Oh dude. I didn't realize it's that generation. There are probably tons of writeups on those if you search the forum for Geo Metros. I wouldn't bother with the amber turn singals, but you could easily cover the bottom grille and fog lights with clear acetate. In short, don't bother with re-wiring stuff.

Are those Saab 99 Inca wheels?
thats a great idea with the clear cover, i was trying to figure out a way to cover the foglight holes without restricting light output, covering everything with clear acetate would also not affect the looks of the car as much which is a bonus.

i was going to change the indicators anyway as i think it would look much better without them.

They certainly are, well spotted, i bought them off a mate who had them laying around his yard for years as they were the right stud pattern for my car and allowed me to fit much better tires than the factory 155/70 R13s (they have 195/45 R15s and much more traction)
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Old 03-31-2012, 05:16 AM   #7 (permalink)
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I'd be wary of deleting all exterior mirrors, ADR's say you must have either interior & drivers exterior, or both exteriors if interior is obstructed. Mirrors are a safety issue and you will be taken off the road (canary) if you don't have minimum requirement.
As above don't stress with the rewiring, seal gaps around lights to stop excess air going through engine bay.
Regarding grille blocking, look at the airflow that will occur, if you were an air molecule, when you (the air) get through the grill, what options are there, you will take the path of least resistance, If you have the opportunity to go straight through a gaping hole beside the radiator or through a tightly meshed radiator with lots of fins to get around, where you gunna go?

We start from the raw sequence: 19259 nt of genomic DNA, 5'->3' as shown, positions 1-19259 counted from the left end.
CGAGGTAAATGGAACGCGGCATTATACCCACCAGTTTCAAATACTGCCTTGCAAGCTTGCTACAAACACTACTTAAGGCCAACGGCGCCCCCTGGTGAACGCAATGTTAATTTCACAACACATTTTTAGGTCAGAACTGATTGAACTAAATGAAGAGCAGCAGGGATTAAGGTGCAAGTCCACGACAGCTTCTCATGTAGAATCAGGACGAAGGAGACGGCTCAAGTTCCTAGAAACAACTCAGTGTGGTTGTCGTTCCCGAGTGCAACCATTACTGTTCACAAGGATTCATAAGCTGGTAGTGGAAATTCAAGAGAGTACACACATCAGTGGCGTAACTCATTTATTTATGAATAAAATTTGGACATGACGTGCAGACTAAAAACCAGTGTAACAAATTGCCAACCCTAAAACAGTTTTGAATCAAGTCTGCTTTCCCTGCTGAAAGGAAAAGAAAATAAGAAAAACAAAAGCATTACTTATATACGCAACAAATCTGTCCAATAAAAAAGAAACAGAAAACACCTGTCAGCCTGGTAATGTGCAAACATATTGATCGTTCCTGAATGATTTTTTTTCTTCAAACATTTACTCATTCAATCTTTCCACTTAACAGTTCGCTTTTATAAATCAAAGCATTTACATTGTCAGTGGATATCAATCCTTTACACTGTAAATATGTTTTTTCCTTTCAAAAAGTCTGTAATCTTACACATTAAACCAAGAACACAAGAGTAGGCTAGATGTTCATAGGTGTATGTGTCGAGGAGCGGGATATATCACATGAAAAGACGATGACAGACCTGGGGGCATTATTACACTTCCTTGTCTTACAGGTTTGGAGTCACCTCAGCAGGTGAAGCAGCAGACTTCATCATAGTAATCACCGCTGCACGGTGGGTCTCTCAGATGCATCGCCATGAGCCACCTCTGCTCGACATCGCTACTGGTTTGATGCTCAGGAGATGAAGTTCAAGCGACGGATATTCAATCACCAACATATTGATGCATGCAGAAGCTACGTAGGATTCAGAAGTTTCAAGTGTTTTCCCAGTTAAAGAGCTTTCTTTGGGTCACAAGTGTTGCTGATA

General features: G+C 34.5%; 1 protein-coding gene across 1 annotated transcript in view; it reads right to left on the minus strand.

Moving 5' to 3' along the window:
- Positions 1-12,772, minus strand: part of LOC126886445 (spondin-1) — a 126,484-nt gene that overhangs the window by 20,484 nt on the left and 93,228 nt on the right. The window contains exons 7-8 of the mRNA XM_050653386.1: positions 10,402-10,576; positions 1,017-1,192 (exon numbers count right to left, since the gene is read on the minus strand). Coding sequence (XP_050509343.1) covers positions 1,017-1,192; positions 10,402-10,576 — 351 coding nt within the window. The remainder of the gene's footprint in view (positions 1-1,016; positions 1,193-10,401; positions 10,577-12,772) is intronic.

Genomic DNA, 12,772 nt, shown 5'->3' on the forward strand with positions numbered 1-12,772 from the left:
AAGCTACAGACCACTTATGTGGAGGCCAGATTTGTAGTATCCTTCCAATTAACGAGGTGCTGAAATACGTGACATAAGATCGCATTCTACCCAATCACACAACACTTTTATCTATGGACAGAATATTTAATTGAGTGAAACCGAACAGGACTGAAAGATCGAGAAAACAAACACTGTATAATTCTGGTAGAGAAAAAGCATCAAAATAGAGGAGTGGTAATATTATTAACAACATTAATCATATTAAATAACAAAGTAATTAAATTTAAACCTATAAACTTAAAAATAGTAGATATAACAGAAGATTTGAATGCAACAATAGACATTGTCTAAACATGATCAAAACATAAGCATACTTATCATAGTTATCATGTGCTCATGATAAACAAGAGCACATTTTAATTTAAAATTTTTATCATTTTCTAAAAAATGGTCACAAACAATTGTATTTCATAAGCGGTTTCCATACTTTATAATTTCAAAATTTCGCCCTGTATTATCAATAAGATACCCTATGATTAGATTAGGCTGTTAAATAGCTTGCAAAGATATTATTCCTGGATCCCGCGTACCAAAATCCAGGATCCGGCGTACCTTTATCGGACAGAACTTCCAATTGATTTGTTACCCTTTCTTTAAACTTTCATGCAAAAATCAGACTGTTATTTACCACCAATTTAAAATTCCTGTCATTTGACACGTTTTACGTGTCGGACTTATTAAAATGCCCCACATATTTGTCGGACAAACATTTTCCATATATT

If all other holes are blocked to the engine bay from the front you'd be surprised at how little grille is actually required to just feed the radiator. By blocking all the side holes and directing more air over and around vehicle, then a negative pressure is created in the engine bay which actually sucks the air through the radiator.
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Old 03-31-2012, 08:26 AM   #8 (permalink)
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Which engine do you have in your Barina?

In North America, that bodystyle could have had anything from a 55 hp 1.0L, up to a 100 hp 1.3L. Obviously one needs less cooling than the other. Regardless, the advice given is good: while you closely monitor coolant temps, start with the upper block, then progressively block the rest, starting from the openings that aren't in front of the radiator.
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Old 03-31-2012, 09:59 AM   #9 (permalink)
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And start from both sides of the lower block leaving the middle open.
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Old 03-31-2012, 10:02 AM   #10 (permalink)
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Except the radiator is offset to one side in this car - it's not in the middle. So in this case, it makes sense to start blocking from the side where there's no radiator behind the openings.

Both my Insight and Firefly are similar - the opening I left on both of those cars was in the center of the radiator, which happens to be on the left side: